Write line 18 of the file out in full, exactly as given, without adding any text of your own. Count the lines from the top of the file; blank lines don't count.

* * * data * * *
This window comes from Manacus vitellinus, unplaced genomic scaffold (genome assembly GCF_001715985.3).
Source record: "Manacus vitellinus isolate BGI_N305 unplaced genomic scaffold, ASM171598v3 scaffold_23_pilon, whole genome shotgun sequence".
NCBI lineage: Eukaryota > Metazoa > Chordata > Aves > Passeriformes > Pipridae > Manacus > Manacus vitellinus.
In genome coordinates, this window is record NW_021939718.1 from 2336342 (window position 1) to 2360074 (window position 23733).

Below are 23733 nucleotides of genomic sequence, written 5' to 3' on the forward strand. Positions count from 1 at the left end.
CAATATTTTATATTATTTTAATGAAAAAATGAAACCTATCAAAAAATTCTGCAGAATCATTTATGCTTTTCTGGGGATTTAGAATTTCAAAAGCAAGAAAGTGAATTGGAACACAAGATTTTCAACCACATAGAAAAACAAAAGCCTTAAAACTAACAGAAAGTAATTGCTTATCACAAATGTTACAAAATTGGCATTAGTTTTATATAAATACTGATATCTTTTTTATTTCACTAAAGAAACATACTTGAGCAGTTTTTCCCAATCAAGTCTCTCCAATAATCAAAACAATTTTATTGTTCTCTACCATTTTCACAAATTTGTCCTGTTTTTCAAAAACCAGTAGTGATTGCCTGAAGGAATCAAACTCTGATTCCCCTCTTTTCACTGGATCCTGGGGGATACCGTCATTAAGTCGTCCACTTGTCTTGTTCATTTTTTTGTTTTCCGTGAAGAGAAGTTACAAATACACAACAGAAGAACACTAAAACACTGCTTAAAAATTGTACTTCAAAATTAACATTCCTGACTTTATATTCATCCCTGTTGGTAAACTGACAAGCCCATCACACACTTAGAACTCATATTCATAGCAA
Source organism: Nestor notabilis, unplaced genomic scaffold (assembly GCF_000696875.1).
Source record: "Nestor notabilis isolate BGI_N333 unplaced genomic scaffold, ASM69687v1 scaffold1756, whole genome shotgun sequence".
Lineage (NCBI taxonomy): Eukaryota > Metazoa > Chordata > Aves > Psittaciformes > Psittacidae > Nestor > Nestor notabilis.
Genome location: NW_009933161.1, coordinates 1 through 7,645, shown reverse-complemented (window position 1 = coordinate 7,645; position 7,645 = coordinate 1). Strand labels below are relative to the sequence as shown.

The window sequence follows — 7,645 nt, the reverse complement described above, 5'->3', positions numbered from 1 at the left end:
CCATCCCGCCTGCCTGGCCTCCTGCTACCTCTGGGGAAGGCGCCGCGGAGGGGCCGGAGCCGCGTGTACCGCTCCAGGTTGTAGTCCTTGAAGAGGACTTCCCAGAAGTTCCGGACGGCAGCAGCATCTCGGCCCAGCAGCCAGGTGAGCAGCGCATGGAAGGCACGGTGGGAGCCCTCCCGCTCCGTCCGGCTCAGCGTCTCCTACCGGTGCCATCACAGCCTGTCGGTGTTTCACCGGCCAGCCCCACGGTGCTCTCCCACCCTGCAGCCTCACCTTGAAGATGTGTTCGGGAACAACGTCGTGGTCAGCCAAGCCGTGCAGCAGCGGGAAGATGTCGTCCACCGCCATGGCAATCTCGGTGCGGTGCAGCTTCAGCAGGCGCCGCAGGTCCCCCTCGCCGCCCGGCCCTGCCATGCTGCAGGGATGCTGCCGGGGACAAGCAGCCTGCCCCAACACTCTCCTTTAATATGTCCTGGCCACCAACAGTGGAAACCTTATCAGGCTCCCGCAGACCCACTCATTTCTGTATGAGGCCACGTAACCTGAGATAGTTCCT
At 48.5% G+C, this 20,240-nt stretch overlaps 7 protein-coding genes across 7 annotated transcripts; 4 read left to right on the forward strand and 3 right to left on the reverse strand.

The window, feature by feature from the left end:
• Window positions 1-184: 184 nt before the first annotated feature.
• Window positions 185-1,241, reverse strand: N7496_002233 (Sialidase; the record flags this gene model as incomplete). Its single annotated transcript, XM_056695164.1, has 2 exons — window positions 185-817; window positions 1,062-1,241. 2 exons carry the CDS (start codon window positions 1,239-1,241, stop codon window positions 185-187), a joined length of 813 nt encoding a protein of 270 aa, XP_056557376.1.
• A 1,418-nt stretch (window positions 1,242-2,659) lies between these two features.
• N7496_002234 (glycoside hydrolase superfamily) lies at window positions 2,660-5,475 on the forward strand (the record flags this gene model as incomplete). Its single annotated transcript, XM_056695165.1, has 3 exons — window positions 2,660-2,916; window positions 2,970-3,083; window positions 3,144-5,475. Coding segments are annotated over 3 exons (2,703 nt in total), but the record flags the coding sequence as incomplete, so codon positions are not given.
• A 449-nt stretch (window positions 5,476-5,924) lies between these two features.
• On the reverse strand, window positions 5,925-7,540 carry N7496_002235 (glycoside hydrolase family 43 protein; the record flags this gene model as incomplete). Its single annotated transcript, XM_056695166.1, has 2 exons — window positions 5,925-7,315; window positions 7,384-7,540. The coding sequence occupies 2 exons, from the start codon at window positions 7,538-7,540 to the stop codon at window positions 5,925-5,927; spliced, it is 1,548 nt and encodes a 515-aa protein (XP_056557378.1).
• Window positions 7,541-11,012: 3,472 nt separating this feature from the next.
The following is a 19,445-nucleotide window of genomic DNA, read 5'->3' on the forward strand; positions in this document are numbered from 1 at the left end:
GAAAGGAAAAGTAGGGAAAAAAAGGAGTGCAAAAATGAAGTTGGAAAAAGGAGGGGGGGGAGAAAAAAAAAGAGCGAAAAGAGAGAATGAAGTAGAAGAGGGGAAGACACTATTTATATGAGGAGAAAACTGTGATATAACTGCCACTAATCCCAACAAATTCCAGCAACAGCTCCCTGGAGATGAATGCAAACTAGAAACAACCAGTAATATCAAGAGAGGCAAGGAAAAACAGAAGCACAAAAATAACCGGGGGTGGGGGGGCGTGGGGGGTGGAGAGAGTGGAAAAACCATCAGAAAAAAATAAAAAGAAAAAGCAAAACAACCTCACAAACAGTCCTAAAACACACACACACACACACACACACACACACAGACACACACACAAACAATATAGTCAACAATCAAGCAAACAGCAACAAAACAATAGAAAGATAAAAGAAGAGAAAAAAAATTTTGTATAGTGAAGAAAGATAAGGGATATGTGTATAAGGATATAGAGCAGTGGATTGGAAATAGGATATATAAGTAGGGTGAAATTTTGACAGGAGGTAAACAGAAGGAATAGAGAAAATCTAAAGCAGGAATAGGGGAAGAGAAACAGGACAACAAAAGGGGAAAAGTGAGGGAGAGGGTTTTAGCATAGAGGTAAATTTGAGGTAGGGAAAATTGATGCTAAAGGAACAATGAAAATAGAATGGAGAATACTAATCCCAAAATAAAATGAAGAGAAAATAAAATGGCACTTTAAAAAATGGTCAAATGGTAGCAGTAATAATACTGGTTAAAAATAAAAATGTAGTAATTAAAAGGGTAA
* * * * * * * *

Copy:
• N7496_002234 (glycoside hydrolase superfamily) lies at window positions 2,660-5,475 on the forward strand (the record flags this gene model as incomplete). Its single annotated transcript, XM_056695165.1, has 3 exons — window positions 2,660-2,916; window positions 2,970-3,083; window positions 3,144-5,475. Coding segments are annotated over 3 exons (2,703 nt in total), but the record flags the coding sequence as incomplete, so codon positions are not given.